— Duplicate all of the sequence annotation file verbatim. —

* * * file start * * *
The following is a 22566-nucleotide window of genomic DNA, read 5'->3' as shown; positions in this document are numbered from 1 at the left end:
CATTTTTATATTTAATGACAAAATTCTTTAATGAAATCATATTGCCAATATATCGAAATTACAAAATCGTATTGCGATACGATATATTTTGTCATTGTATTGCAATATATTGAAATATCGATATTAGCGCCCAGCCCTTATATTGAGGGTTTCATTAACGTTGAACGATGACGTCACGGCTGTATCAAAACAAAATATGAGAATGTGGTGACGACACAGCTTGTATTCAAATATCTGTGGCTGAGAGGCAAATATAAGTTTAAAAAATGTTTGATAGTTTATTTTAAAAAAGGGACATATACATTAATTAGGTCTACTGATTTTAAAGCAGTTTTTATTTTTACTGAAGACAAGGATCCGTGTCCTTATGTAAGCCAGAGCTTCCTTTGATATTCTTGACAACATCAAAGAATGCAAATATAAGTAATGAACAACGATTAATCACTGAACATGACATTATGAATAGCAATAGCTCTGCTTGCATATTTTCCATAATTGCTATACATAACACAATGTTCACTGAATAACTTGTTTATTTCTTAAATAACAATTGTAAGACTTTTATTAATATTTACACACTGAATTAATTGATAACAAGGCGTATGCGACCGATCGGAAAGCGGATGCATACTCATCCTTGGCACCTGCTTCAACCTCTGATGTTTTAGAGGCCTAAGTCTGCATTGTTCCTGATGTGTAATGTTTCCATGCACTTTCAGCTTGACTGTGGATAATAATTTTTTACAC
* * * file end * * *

The following is a 22566-nucleotide window of genomic DNA, read 5'->3' as shown; positions in this document are numbered from 1 at the left end:
CATTTTTATATTTAATGACAAAATTCTTTAATGAAATCATATTGCCAATATATCGAAATTACAAAATCGTATTGCGATACGATATATTTTGTCATTGTATTGCAATATATTGAAATATCGATATTAGCGCCCAGCCCTTATATTGAGGGTTTCATTAACGTTGAACGATGACGTCACGGCTGTATCAAAACAAAATATGAGAATGTGGTGACGACACAGCTTGTATTCAAATATCTGTGGCTGAGAGGCAAATATAAGTTTAAAAAATGTTTGATAGTTTATTTTAAAAAAGGGACATATACATTAATTAGGTCTACTGATTTTAAAGCAGTTTTTATTTTTACTGAAGACAAGGATCCGTGTCCTTATGTAAGCCAGAGCTTCCTTTGATATTCTTGACAACATCAAAGAATGCAAATATAAGTAATGAACAACGATTAATCACTGAACATGACATTATGAATAGCAATAGCTCTGCTTGCATATTTTCCATAATTGCTATACATAACACAATGTTCACTGAATAACTTGTTTATTTCTTAAATAACAATTGTAAGACTTTTATTAATATTTACACACTGAATTAATTGATAACAAGGCGTATGCGACCGATCGGAAAGCGGATGCATACTCATCCTTGGCACCTGCTTCAACCTCTGATGTTTTAGAGGCCTAAGTCTGCATTGTTCCTGATGTGTAATGTTTCCATGCACTTTCAGCTTGACTGTGGATAATAATTTTTTACAC